Road safety complacency must end

The parliamentary debate this week on improving conditions for cyclists raises a far wider question: Why do we put up death and injury on the roads at all?

The number of people being killed on British roads may be falling, but other causes are going down quicker. In other words, road safety must be made a priority.

Professor of Human Geography at Sheffield University, Danny Dorling, believes that part of the problem lies in the fact that road safety falls under the remit of the department for transport – a body focussed completely on the movement of people – as opposed to the department for health. Each year road traffic collisions result in thousands of people passing through accident and emergency departments and many others are left disabled, so there is a logic in it being considered a health issue.

Why do we have streets and roads?

The purpose of a road is for motorised traffic to move from one place to another. Streets, on the other hand, have many uses and are based on people walking or even just standing or sitting.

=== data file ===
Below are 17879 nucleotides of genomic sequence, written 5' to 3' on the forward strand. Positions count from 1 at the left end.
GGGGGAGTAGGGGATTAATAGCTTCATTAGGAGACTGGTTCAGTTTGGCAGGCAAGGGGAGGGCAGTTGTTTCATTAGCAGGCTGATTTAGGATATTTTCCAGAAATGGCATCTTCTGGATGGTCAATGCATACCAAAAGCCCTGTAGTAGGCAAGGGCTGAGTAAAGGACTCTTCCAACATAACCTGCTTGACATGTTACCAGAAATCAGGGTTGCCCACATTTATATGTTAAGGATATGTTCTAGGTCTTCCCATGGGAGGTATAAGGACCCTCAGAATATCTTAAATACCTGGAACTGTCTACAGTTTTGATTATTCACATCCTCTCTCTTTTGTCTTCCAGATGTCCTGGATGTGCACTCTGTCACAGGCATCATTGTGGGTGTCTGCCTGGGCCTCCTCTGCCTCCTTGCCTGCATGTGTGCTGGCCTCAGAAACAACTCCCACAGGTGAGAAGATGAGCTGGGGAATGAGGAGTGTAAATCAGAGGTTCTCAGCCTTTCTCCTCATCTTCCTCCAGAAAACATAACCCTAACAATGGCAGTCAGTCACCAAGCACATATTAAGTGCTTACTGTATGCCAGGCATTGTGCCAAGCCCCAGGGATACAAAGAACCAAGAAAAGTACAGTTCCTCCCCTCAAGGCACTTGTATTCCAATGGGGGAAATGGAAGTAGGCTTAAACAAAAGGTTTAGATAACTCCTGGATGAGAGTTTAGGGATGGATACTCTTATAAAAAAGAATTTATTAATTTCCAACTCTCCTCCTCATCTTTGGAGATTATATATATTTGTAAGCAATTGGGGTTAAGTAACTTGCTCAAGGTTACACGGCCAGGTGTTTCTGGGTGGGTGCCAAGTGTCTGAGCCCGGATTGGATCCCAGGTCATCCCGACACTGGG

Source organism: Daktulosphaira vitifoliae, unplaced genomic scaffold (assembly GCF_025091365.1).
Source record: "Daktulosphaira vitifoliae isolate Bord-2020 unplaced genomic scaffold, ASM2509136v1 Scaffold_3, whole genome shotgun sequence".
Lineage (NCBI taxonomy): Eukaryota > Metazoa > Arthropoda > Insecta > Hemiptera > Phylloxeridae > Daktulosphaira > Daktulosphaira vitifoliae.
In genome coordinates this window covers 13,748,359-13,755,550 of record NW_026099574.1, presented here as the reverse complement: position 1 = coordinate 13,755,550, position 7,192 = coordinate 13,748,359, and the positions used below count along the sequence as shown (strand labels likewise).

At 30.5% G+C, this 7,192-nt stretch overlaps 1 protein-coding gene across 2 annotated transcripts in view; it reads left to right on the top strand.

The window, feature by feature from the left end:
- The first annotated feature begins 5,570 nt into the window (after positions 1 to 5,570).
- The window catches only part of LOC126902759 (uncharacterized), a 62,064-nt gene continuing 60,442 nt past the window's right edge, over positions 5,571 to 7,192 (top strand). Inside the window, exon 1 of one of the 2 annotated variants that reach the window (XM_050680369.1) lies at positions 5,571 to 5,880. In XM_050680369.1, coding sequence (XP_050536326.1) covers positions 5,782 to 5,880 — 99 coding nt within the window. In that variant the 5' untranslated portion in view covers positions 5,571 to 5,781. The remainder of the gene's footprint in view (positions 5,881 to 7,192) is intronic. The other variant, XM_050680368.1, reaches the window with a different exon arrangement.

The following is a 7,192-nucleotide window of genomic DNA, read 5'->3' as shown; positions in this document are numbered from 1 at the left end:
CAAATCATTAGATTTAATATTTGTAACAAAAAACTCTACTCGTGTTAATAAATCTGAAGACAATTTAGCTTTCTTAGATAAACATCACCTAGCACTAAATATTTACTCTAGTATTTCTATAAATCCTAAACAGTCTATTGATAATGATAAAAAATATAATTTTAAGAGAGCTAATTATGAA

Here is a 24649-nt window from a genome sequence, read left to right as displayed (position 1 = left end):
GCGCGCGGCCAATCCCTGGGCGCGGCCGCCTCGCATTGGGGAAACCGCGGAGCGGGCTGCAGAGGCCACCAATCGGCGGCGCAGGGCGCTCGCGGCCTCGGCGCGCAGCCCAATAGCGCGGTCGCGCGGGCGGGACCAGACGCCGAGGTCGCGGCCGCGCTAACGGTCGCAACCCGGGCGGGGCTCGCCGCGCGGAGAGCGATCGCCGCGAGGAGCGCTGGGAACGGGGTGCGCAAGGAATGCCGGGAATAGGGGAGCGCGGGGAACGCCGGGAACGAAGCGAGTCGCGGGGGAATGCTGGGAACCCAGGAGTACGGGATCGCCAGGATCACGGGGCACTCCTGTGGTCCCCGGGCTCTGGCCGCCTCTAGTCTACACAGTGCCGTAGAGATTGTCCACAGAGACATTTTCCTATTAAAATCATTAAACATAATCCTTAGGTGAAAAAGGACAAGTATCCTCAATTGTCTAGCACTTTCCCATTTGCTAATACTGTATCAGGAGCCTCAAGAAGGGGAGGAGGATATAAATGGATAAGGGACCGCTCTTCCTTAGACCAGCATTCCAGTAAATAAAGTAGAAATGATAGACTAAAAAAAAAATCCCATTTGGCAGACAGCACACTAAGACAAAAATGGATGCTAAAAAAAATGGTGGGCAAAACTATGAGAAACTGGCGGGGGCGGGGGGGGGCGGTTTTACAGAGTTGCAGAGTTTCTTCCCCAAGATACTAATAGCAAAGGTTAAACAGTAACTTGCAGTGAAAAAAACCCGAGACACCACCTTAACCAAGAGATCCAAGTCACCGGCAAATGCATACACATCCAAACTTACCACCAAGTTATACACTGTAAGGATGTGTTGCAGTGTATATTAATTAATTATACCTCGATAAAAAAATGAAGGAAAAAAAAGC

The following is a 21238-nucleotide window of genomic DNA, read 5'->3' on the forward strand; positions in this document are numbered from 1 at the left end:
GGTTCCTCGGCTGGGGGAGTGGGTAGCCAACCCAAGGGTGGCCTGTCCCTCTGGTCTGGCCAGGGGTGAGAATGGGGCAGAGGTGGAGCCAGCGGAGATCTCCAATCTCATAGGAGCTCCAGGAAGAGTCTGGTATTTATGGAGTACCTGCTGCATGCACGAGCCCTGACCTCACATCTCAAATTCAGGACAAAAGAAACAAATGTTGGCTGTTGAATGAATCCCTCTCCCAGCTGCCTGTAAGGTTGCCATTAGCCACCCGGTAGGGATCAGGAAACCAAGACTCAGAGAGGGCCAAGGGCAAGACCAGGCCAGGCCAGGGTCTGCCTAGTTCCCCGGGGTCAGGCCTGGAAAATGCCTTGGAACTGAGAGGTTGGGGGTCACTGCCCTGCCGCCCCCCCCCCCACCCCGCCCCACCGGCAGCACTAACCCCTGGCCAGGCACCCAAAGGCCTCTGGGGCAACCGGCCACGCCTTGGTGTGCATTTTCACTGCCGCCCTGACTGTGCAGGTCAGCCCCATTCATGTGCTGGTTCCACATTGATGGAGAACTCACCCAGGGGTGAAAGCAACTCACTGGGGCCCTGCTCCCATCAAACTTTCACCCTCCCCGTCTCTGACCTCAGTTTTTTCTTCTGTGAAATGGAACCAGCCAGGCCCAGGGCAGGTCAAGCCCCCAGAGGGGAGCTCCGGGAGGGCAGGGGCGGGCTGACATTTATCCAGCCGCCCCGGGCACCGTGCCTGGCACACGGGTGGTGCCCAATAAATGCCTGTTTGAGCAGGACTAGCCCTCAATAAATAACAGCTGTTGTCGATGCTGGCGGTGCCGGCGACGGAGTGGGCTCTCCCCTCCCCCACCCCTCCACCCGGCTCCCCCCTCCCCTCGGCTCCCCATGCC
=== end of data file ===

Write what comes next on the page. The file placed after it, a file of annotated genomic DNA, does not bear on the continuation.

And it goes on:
The trouble is that there is not a clear boundary between a street and a road. A motorway is clearly a road, but sometimes a street, which should be a place of safety, has demands on it to become a road.

Streets are for people and as such the speed should be low enough for people to communicate with each other by eye – even between drivers. The speed limit for streets should be 20mph. This is because research has shown that we find it next to impossible to make contact at higher speeds. Streets should not feel like a road. So no road markings (there might be a need for parking restrictions or parking bays. These should all be in yellow). No hatching or lane markings – no cycle paths, no footways – just places connecting homes and workplaces, parks and schools. I believe the default position for all towns should be that they only contain streets. However once you leave the town (unless you are wandering down a lane) you will enter the traffic domain of the road network. The speed limit is higher and the roadway is separate from the cycleway and footway. Here there are traffic lights, road markings, larger directional signs. Movements is by rules and codes. You should have no need to leave the road network until you reach your destination. Network traffic should not need to pass down streets.

To make this concept work drivers need to know, by the very look of a street that they are in, that they are in an area to which they have been invited but are not the hosts. They are there almost on sufferance. A driver also needs to know that these low speeds will not last long and that very soon the driver will pass on to a road with a higher speed limit.

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